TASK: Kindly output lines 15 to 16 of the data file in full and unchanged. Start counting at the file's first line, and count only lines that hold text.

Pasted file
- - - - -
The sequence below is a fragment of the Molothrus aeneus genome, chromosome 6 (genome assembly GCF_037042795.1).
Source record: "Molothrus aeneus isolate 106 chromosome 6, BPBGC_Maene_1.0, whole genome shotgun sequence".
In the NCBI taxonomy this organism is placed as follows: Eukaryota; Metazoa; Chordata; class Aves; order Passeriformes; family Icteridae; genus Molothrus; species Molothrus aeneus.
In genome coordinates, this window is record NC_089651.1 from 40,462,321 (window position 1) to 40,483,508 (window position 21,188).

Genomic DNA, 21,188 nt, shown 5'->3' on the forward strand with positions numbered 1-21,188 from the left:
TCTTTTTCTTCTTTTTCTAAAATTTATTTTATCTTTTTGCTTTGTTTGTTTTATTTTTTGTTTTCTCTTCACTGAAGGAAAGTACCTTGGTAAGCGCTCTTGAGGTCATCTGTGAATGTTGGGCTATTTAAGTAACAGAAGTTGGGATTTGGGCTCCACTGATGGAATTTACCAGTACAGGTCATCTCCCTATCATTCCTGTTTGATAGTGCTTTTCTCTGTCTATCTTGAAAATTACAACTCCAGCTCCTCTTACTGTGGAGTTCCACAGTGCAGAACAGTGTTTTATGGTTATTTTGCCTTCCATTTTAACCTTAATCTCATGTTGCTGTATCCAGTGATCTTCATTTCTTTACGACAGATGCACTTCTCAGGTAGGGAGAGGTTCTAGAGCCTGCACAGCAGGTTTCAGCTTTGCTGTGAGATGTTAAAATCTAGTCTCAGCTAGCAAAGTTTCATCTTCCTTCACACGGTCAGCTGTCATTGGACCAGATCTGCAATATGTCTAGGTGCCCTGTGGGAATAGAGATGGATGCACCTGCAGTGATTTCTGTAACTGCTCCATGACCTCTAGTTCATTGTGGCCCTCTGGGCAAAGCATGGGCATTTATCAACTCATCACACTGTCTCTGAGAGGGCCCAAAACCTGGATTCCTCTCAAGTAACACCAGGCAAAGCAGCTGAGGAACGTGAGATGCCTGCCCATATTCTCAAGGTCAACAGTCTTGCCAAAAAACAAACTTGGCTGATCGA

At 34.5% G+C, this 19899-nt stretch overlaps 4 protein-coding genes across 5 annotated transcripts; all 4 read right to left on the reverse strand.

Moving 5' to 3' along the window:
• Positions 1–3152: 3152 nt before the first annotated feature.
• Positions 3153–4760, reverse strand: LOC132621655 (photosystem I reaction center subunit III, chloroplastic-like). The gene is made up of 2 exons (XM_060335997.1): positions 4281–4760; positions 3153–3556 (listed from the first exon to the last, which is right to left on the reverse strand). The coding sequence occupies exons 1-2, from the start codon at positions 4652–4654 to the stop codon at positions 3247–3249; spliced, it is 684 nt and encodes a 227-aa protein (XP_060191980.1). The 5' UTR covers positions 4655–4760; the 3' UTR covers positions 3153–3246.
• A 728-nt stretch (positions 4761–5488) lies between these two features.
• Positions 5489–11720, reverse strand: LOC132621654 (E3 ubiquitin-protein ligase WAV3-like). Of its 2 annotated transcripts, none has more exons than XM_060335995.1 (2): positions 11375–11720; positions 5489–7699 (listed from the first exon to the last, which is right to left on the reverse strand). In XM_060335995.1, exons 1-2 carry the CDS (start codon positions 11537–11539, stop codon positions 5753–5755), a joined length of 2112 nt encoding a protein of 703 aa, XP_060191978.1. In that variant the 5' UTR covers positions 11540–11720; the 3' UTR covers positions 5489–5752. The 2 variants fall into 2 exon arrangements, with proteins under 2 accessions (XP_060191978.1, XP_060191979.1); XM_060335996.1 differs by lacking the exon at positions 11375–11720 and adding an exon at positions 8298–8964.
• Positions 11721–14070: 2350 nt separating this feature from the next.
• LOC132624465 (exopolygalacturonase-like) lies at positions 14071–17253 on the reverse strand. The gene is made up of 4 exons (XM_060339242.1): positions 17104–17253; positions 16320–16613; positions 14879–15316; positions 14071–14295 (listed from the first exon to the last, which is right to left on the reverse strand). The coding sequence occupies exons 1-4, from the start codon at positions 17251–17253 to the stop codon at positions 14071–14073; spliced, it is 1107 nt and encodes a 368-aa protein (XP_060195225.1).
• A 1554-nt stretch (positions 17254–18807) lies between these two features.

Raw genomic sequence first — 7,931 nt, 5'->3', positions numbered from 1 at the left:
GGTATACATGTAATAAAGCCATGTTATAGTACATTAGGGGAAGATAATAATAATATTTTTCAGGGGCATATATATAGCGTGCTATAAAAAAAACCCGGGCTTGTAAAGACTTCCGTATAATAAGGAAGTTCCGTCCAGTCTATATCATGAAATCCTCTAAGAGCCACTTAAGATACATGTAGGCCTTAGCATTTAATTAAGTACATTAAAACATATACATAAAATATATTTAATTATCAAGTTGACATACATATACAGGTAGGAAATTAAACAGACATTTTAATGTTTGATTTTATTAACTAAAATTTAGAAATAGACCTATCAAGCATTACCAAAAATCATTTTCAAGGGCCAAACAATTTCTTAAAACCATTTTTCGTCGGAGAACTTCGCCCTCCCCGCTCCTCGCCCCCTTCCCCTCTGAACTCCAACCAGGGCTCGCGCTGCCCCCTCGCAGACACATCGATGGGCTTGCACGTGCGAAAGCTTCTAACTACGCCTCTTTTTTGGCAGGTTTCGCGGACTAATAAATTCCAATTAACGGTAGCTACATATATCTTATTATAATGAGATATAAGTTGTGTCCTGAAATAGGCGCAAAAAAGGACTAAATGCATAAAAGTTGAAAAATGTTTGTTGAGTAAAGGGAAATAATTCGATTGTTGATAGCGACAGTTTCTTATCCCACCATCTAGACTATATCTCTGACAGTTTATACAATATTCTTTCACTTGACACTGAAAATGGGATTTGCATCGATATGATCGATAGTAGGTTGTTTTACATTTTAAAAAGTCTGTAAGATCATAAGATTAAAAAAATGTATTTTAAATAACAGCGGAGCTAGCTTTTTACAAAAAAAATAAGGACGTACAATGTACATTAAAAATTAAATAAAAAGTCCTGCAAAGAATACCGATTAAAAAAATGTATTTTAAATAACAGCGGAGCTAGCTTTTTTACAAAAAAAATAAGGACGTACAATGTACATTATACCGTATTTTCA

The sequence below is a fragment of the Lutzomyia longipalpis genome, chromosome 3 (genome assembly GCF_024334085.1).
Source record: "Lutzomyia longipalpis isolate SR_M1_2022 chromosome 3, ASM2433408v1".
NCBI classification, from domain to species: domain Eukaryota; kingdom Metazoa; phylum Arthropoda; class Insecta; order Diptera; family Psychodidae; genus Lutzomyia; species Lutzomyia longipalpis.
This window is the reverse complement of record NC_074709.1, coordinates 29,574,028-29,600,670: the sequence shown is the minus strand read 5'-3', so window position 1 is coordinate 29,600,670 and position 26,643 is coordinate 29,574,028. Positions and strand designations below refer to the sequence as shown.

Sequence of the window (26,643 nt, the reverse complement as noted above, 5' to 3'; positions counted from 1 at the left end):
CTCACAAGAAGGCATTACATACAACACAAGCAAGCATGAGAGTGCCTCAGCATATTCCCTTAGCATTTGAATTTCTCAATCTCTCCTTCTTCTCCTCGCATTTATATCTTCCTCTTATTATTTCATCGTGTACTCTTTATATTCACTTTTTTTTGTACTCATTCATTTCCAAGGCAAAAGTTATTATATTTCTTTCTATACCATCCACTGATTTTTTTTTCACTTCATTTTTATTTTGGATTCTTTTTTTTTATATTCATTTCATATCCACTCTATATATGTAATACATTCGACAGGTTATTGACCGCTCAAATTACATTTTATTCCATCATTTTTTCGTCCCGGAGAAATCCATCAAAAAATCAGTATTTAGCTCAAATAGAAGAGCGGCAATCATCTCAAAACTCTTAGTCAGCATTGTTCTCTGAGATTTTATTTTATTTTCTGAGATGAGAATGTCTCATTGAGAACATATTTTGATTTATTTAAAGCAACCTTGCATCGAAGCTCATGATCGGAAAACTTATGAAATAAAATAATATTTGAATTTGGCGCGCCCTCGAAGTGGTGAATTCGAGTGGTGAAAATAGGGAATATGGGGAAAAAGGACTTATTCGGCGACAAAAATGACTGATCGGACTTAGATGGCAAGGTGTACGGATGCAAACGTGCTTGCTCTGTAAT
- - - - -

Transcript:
• A 1554-nt stretch (positions 17254–18807) lies between these two features.

Raw genomic sequence first — 7,931 nt, 5'->3', positions numbered from 1 at the left: